Getting Back to Basics – Soil Quality
MARK SCARPITTI, STATE CONSERVATION AGRONOMIST
Soil quality is usually not something we often think about, yet if our soil is not healthy crop yields will be suppressed and the environment will suffer. Despite the long list of conservation practices available to producers that reduce erosion and improve water quality, we are seeing a resurgence of nitrates and soluble phosphorous in our lakes and streams contributing to algae blooms in Lake Erie and hypoxia in the Gulf of Mexico.
If we look at an individual conservation practice as a stand alone management tool, it will likely fail. Many of our conservation practices are dependent on one another and on a healthy soil for their success. Therefore instead of looking at an individual conservation practice, we should look at a system of conservation practices. A conservation system considers soil quality factors such as adequate drainage, soil erosion, compaction, soil structure, nutrient management, surface crusting, water infiltration, and organic matter content.
For example, a continuous no-tillage cropping system, if used alone, will probably not be successful in northwest Ohio unless we look at all the soil quality factors. Many producers in that area of Ohio complain that the soils are too wet and cool for continuous no-tillage to work and that they need to till the soil to break up compaction. Instead of just implementing no-tillage, we should first consider whether the soil is adequately drained in order to make no-tillage viable. Good subsurface drainage is important for no-tillage to be successful.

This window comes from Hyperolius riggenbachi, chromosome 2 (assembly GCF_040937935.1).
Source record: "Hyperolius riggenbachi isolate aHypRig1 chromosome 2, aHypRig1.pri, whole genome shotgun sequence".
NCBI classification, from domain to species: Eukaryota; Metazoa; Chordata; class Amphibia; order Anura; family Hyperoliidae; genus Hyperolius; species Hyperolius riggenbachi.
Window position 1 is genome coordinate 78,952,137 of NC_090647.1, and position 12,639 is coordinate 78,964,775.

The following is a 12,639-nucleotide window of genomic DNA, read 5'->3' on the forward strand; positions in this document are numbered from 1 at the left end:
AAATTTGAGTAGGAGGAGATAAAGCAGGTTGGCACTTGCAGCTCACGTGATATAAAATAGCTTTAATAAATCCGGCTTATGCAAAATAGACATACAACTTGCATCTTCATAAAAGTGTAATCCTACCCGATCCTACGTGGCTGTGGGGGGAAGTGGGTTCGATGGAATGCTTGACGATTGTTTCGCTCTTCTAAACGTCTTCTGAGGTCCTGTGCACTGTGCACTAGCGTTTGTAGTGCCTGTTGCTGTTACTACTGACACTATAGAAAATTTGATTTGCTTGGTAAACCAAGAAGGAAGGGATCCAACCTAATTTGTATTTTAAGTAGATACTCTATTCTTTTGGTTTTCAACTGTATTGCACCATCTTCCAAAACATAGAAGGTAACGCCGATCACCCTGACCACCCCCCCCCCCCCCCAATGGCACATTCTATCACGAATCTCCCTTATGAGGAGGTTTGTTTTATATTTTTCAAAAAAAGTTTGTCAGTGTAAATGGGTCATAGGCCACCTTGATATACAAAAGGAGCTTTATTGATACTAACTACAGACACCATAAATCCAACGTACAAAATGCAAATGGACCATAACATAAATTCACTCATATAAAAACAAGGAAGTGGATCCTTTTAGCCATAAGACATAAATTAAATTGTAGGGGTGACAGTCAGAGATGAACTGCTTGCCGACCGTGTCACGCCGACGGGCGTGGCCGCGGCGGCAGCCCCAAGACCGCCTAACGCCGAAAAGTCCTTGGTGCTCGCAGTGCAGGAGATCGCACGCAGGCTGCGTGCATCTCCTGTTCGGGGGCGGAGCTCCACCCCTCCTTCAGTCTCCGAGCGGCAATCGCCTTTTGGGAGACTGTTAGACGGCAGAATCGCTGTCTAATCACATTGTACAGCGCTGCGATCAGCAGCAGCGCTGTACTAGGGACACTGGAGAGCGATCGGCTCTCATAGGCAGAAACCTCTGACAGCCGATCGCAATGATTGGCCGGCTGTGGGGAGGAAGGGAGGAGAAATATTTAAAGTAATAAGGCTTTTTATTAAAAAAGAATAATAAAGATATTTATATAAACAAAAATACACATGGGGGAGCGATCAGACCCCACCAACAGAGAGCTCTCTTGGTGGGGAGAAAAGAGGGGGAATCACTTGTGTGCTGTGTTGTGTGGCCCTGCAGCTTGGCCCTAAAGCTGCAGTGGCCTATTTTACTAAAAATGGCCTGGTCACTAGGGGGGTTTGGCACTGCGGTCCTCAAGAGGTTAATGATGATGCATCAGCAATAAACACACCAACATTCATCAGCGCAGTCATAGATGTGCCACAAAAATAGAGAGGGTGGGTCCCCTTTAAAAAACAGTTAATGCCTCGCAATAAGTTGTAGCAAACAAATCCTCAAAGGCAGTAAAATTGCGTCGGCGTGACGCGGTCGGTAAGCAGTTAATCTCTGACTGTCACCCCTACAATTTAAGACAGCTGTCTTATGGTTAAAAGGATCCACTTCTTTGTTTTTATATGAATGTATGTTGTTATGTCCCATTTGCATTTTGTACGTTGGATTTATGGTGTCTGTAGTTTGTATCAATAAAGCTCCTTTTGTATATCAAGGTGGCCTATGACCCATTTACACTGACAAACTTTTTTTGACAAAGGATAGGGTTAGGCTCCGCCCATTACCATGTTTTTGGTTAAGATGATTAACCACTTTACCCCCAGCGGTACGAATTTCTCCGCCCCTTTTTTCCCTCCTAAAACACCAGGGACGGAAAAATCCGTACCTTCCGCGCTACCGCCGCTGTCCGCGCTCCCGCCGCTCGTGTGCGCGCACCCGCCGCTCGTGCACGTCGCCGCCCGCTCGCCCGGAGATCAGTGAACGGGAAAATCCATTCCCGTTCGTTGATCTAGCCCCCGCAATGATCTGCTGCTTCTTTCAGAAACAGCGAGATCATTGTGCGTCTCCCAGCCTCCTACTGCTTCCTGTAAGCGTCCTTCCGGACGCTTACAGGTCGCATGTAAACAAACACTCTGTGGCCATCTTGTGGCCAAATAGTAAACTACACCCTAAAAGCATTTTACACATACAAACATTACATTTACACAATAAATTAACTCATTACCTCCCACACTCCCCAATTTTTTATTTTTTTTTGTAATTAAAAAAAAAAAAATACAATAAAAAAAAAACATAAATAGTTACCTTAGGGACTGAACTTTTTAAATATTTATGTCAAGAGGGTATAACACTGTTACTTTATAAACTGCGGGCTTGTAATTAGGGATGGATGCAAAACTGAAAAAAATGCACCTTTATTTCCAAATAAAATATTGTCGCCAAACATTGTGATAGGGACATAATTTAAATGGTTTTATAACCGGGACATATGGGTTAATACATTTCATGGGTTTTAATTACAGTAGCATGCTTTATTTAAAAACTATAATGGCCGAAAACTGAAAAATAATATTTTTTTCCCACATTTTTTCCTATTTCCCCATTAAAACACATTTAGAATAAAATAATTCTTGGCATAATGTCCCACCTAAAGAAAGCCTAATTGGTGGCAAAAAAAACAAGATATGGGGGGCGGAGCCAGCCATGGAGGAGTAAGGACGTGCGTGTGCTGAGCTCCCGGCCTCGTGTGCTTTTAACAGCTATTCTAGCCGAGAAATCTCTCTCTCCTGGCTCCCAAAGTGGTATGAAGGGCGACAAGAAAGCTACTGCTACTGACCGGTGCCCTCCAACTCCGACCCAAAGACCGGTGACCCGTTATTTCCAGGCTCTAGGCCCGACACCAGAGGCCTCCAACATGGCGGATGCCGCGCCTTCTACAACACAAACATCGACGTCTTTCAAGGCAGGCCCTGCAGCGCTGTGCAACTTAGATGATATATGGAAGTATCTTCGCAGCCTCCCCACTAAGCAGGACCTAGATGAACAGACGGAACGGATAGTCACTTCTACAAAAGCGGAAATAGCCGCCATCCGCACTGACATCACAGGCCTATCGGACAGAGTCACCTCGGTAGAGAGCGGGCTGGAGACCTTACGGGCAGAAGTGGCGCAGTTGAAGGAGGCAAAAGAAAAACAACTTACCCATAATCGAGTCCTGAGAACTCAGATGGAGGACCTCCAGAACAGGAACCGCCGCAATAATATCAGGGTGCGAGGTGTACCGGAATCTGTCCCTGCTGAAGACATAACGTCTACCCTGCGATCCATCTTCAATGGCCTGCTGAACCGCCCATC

Controlled traffic has become very feasible with the onset of RTK and auto-steer equipment. If compaction cannot be eliminated, it can at least be confined to designated traffic areas, significantly improving soil structure and water infiltration in the non-traffic areas. If compaction is controlled, the need to till the soil in order to break up compaction is dramatically reduced.
With adequate soil drainage, controlled compaction, and improved soil structure, a continuous no-tillage cropping system now has a good chance for success, which in turn reduces soil erosion, improves water infiltration and increases organic matter.
Taking it a step further, in addition to no-tillage, cover crops have proven to be very effective for controlling soil erosion, fixing nitrogen (legumes), reducing compaction, increasing soil organic matter, and tying up soluble phosphorus and nitrogen.
Rather than trying to implement a single stand alone conservation practice, consider looking at a system of practices that work together to improve soil health, water quality, and crop production.
For more information, contact your local NRCS office or me at 740-653-1500 ext 40.